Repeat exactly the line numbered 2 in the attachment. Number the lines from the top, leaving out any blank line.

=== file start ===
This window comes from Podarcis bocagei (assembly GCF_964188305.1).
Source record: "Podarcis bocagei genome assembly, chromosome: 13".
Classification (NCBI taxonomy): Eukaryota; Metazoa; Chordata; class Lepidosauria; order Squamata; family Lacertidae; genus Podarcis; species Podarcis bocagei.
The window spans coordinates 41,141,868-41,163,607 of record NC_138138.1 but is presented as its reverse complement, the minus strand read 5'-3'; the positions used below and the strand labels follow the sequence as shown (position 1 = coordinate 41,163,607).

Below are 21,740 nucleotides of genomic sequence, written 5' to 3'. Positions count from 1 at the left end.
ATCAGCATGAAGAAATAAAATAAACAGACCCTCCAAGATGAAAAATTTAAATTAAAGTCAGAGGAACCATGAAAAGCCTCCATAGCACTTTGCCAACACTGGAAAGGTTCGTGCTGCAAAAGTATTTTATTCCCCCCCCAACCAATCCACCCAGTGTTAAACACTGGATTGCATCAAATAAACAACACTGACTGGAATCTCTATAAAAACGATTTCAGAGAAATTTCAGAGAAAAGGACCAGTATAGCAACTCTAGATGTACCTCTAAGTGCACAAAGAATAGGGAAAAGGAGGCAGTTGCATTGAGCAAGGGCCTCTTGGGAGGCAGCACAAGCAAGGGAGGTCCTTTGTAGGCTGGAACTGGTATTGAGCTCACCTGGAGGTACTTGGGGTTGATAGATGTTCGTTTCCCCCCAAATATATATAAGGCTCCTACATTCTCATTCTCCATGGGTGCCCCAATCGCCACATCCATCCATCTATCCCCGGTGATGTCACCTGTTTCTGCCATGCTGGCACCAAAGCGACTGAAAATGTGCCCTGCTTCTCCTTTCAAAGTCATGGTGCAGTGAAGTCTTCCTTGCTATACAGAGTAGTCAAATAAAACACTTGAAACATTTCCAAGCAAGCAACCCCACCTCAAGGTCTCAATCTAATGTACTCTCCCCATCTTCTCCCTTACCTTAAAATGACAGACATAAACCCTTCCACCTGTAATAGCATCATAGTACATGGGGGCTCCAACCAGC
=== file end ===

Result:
Source record: "Podarcis bocagei genome assembly, chromosome: 13".